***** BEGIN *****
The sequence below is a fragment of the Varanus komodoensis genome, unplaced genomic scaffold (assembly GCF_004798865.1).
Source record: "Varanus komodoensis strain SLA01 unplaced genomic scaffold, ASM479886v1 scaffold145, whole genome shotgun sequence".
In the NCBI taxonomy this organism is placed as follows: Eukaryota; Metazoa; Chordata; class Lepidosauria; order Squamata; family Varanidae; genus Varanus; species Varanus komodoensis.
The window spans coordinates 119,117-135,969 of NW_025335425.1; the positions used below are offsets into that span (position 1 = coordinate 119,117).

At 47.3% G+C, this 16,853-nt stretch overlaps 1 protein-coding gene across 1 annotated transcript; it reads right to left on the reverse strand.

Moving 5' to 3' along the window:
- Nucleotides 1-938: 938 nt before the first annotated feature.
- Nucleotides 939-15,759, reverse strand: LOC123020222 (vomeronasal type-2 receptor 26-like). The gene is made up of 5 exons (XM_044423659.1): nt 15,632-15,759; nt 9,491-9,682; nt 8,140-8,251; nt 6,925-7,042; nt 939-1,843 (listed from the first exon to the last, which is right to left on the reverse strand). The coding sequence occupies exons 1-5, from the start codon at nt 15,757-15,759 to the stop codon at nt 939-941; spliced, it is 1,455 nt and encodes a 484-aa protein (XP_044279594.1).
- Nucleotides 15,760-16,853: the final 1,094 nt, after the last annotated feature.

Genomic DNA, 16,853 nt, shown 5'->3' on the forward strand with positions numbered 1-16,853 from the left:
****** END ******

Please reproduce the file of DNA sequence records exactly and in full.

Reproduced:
The sequence below is a fragment of the Varanus komodoensis genome, unplaced genomic scaffold (assembly GCF_004798865.1).
Source record: "Varanus komodoensis strain SLA01 unplaced genomic scaffold, ASM479886v1 scaffold145, whole genome shotgun sequence".
In the NCBI taxonomy this organism is placed as follows: Eukaryota; Metazoa; Chordata; class Lepidosauria; order Squamata; family Varanidae; genus Varanus; species Varanus komodoensis.
The window spans coordinates 119,117-135,969 of NW_025335425.1; the positions used below are offsets into that span (position 1 = coordinate 119,117).

At 47.3% G+C, this 16,853-nt stretch overlaps 1 protein-coding gene across 1 annotated transcript; it reads right to left on the reverse strand.

Moving 5' to 3' along the window:
- Nucleotides 1-938: 938 nt before the first annotated feature.
- Nucleotides 939-15,759, reverse strand: LOC123020222 (vomeronasal type-2 receptor 26-like). The gene is made up of 5 exons (XM_044423659.1): nt 15,632-15,759; nt 9,491-9,682; nt 8,140-8,251; nt 6,925-7,042; nt 939-1,843 (listed from the first exon to the last, which is right to left on the reverse strand). The coding sequence occupies exons 1-5, from the start codon at nt 15,757-15,759 to the stop codon at nt 939-941; spliced, it is 1,455 nt and encodes a 484-aa protein (XP_044279594.1).
- Nucleotides 15,760-16,853: the final 1,094 nt, after the last annotated feature.

Genomic DNA, 16,853 nt, shown 5'->3' on the forward strand with positions numbered 1-16,853 from the left: